When I saw the news that a Jewish cemetery in St. Louis, M.O., had been vandalized, I hoped it was a prank, a misprint, and old photo that had been misused. I was heartbroken, and instantly remembered a scene from one of the first movies in my filmic education.
The last time I had seen such desecration of a Jewish cemetery had been in archival footage and recreated moments in “Schindler’s List:” a scene taken from life in which Nazis had stolen Jewish gravestones to pave a muddy road so that SS soldiers could more easily drive into the concentration camp.
While Spielberg had recreated the tombstone road, and while some believe his use of the tombstones was a device, symbolizing Nazi disrespect for and extermination of Jewish people, many contend that in Germany and in Poland, imprisoned Jews really were made to dig up the stones, called Matzevot, and place them in the dirt.
Here was this horror and hatred again. Rows of gravestones memorializing deceased members of the Jewish community, toppled. Face down on the ground.
This is the ultimate disrespect.
Not only do Jewish people in America still face anti-semitism, this hatred is now following our Jewish sisters and brothers to the grave.
The desecration of our sacred sites, of mosques and synagogues, of Black churches, is nothing new. However, this goes even a step further than arson: this disgusting display of anti-Jewish hate targets specifically a group of people who lived, served their communities, were loved and lost, and now cannot even speak to defend themselves.
During an administration that engages in blatant xenophobia of all forms, including gas lighting the Jewish community (on Holocaust Remembrance Day, no less,) it is infuriating but not surprising that anti-semitism in America is on the rise. This past week alone there have been hundreds of bomb threats called or mailed in to Jewish temples and community centers across the United States. And then this: the sacrilege committed against Jewish people and their families via the destruction of memorials of the dead.
Thankfully, Linda Sarsour and Muslims across the country are having none of it.
Within minutes of the news breaking, Sarsour, now well known for co-founding the Women’s March, took to Facebook and Twitter seeking information on the cemetery and how she could help. Sarsour posted:
“This is horrible, like make your blood boil kind of horrible. People can’t even die in peace through all this hate. #antisemitism.”
Within two hours of creating a LaunchGood campaign, Sarsour and co-fundraiser Tarek El-Messidi had exceeded their initial goal of $20,000 dollars. This afternoon, the campaign cracked the $100,00 dollar mark, with nearly 4,000 people donating to repair the broken tombstones in Jewish cemeteries. Sarsour and El-Messidi have stated that any money raised in excess of what is required to repair the cemetery will be donated towards repairing any other Jewish sacred sites in America (temples, community centers, cemeteries, schools) that are vandalized in acts of hatred.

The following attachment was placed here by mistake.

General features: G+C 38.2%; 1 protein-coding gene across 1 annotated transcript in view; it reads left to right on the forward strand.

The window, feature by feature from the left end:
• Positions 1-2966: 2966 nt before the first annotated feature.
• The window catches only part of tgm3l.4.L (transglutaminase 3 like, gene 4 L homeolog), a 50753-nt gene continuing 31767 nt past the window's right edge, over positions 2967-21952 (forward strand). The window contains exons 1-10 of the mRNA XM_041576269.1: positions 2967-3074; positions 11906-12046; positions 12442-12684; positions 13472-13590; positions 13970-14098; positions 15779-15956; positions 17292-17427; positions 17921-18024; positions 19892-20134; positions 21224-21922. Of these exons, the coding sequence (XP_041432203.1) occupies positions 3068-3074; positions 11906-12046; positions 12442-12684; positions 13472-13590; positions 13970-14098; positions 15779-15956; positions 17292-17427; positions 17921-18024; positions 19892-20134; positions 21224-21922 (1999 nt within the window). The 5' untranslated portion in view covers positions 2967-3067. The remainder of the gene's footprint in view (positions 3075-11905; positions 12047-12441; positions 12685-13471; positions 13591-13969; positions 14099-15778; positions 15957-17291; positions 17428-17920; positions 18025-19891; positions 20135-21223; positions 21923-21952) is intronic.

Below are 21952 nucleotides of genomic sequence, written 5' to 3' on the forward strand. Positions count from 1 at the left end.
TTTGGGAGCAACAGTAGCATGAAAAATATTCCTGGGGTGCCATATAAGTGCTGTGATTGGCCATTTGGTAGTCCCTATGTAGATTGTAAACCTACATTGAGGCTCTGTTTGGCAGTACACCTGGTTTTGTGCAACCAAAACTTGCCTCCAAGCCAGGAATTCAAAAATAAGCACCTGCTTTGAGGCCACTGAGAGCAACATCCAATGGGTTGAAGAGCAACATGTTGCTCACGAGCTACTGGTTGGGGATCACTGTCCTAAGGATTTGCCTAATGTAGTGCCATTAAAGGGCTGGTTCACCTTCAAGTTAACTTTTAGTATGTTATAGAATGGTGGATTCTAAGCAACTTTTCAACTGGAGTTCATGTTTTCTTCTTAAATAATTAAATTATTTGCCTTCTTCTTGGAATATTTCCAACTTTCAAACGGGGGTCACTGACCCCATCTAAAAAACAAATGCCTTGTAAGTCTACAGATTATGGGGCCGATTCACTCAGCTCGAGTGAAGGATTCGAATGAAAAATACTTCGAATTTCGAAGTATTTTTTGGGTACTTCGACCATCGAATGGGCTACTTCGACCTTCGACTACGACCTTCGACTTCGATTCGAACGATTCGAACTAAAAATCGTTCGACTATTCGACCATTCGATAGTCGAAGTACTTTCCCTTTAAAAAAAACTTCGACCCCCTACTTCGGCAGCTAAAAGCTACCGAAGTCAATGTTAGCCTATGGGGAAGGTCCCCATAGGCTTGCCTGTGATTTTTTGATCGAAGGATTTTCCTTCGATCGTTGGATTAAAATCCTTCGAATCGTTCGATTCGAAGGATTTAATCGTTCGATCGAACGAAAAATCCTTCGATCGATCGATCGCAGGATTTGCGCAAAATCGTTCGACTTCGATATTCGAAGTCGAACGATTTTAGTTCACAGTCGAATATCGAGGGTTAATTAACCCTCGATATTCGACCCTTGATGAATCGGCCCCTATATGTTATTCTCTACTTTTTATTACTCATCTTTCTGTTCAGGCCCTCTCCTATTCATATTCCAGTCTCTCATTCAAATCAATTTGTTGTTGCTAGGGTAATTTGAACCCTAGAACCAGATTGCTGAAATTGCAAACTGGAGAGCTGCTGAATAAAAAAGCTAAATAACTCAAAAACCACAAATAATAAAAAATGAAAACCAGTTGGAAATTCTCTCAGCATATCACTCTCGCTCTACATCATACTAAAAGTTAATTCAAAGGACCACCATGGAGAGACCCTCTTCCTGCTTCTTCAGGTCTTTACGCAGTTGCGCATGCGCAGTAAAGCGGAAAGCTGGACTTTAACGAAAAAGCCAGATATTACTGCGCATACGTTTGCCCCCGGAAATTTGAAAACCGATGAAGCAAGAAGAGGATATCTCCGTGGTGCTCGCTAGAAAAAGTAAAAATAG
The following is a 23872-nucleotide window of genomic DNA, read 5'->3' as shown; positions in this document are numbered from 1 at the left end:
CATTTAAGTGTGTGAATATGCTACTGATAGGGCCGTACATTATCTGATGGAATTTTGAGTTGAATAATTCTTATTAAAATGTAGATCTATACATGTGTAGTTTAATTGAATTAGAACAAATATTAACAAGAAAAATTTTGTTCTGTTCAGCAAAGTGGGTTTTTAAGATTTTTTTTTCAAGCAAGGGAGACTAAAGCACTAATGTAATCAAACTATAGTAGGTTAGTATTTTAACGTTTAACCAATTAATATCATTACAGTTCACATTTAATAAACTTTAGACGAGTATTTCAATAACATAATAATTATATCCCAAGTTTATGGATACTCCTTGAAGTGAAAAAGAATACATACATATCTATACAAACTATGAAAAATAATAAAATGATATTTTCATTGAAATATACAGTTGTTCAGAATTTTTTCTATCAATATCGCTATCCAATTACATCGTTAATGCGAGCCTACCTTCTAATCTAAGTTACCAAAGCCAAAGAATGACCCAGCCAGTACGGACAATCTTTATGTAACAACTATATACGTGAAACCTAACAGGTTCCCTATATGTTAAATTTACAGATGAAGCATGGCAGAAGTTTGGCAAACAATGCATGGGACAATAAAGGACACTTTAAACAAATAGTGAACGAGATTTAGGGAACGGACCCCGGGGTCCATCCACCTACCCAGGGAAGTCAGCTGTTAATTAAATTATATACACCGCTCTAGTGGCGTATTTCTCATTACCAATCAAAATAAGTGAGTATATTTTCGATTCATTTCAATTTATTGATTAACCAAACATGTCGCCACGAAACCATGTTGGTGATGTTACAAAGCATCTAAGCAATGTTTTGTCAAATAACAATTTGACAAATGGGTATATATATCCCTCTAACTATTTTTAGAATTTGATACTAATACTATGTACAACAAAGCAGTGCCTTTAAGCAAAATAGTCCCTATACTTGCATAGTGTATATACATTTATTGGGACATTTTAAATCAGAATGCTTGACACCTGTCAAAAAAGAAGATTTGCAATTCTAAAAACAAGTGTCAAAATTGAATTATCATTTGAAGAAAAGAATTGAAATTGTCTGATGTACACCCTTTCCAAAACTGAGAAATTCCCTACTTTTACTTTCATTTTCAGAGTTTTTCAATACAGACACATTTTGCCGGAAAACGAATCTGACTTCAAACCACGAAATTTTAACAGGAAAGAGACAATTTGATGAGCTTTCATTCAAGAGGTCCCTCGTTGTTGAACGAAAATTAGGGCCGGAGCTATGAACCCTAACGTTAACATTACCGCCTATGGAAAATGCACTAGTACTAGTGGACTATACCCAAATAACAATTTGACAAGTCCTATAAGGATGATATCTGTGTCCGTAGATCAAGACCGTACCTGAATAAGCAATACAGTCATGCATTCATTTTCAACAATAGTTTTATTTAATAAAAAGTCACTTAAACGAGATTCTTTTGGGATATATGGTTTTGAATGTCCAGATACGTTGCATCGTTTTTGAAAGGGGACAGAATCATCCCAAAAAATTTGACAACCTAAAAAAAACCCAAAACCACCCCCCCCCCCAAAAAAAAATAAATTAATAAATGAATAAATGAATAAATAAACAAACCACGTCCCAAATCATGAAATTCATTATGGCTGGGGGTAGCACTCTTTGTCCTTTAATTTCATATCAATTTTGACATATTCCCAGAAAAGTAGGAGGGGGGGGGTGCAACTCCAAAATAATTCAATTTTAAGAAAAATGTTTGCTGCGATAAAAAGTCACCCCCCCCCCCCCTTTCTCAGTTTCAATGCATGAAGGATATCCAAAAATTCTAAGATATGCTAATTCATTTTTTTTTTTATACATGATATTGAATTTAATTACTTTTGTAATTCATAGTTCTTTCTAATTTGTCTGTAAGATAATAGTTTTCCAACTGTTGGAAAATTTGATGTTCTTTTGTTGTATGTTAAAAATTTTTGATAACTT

In the era of 45’s emboldening of casual and extreme racists alike, interfaith solidarity between Muslims and the Jewish community is more important than ever. Just as Jewish people show up at marches like Russel Simmons’ “I Am a Muslim Too” gathering; just as Jewish Voice for Peace shows up in force for every Palestine solidarity march; just as Jewish people brought love to a mosque in my community after the Muslim Ban was enacted, Muslims need to show up whenever our Jewish brethren are in trouble or in need.
Linda Sarsour (MPower Change) and Tarek El-Messidi (Celebrate Mercy) are, after all, simply following in a tradition of friendship and brotherhood that dates back to the Prophet Muhammad himself (PBUH).
Prophet Muhammad (PBUH) drafted a covenant of protection which states that Muslims are bound to protect their brethren of other faiths. Egyptian Sultan Salahiddin recaptured Jerusalem from European Crusaders who had massacred both Muslims and Jewish residents for years, and reaffirmed the right of all Jews, Christians, and Muslims to live there together.
Noor Inayat Khan, a spy for English intelligence, sacrificed her life to thwart Nazi Germany during World War II.
In Albania, where Muslims and Jews had lived in peace for centuries, Albanian Muslims opened their doors to their fellow humans, and saved Albanian Jewish families from Nazi persecution.
Interfaith solidarity began with Islam’s Prophet; Linda, Tarek, and the many donors are simply carrying out the duty we Muslims are charged with when we declare our faith in Islam. We must uphold God’s justice for all his creatures; for our living sisters and brothers, and for their fallen loved ones.